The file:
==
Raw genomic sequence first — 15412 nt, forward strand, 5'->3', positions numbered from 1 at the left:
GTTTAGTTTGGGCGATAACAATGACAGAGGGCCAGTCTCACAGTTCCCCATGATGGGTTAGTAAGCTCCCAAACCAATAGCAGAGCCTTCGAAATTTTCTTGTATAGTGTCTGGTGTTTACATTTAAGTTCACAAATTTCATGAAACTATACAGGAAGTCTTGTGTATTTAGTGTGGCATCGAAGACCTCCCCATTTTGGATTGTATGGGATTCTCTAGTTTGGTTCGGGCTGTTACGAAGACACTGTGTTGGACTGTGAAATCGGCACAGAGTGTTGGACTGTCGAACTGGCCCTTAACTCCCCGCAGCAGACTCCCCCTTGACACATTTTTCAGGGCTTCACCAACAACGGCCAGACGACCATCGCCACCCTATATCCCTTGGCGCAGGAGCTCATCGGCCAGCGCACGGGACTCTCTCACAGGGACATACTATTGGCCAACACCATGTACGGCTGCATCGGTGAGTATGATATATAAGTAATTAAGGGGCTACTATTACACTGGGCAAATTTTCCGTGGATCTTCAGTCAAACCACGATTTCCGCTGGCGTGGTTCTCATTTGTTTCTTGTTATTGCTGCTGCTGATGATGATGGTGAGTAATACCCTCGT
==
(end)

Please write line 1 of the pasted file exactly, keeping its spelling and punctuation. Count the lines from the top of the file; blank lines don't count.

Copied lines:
Raw genomic sequence first — 15412 nt, forward strand, 5'->3', positions numbered from 1 at the left: